WATERTOWN — From the time he first played in the Connecticut Junior Amateur at the age of 11, Ben James has been part of the conversation. He was, after all, the 11-year-old who was “offered” by UConn 5 years ago.
Though he couldn’t reach some of the Watertown Golf Club par 4s in two back then, he made match play (as the 32nd seed) that year and every year he’s played since.
More recently James has made match play in the U.S. Junior Amateur. He’s represented the victorious CSGA side at the New England Invitational matches and medaled. He’s won AJGA events, the latest his 13-under performance at Killington just last week. He’s ranked in the top five of his graduating class nationally.
Thursday he’ll play for his first CSGA championship.
James will meet the 2019 Junior’s hottest player, Gunnar Granito of New Canaan, in the finals. Granito, who took out Chris Fosdick, the No. 1 seed and Matt Doyle, last year’s runner-up yesterday, cruised to a 9 and 8 victory over John Guerrera in the morning and then held off Avon’s Michael Hanratty in an afternoon match that went all 18, 2 up. James reversed that pattern, battling to the final hole against No. 30 seed Kevin Lynch to a 2 up victory in the morning, then coasted to a 7 and 6 win over Kyle St. Pierre in the afternoon.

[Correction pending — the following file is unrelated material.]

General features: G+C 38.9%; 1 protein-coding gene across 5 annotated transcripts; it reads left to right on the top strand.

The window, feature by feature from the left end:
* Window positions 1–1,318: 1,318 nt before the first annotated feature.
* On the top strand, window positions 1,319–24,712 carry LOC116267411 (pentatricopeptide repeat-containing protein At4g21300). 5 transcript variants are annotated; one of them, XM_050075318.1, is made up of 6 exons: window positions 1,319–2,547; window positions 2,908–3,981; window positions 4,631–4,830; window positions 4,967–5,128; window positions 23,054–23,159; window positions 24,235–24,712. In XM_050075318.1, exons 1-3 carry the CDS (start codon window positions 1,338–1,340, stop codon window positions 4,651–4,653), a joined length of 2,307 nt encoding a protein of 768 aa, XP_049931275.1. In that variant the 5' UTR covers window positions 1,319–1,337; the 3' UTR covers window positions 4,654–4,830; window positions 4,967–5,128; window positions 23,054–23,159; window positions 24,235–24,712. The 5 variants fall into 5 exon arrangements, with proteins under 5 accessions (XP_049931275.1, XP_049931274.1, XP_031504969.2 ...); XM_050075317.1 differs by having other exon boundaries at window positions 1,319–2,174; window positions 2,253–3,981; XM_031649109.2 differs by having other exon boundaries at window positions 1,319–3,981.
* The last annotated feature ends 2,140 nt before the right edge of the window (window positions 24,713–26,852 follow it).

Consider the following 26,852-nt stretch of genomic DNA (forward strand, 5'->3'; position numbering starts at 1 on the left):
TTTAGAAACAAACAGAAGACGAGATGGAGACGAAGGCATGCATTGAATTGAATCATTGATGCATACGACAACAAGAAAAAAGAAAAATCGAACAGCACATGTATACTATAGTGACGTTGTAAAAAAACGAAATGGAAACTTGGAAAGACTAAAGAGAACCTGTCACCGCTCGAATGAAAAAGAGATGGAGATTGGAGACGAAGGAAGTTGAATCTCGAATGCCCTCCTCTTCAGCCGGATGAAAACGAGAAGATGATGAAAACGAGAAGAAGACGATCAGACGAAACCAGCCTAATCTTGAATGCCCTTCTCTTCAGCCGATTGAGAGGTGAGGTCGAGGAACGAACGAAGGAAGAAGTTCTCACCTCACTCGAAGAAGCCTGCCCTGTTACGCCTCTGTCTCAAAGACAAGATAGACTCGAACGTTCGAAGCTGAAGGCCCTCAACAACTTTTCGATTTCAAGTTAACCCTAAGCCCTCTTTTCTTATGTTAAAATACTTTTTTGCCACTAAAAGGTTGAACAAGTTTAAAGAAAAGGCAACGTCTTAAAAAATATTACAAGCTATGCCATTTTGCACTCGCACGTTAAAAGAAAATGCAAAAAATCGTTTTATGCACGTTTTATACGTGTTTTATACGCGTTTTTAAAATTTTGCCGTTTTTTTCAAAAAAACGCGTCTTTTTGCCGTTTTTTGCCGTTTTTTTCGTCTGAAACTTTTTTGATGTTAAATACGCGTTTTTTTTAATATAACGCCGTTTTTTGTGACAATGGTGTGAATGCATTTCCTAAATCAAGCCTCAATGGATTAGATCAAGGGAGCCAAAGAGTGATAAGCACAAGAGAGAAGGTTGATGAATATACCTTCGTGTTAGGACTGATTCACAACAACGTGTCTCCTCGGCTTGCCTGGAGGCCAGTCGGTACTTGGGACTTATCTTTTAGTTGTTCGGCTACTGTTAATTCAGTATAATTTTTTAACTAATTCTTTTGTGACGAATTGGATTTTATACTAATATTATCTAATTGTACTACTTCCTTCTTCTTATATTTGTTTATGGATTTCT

“In the past I’ve had trouble,” said James, the 6-1, 16-year-old who plays out of Great River. “Match play wasn’t my thing. I struggled here. But I think what has improved is my stamina. Thirty-six holes in the heat is a lot. I’ve been going to the gym making sure I have the strength to walk. I think that’s the hardest thing in the afternoon matches.”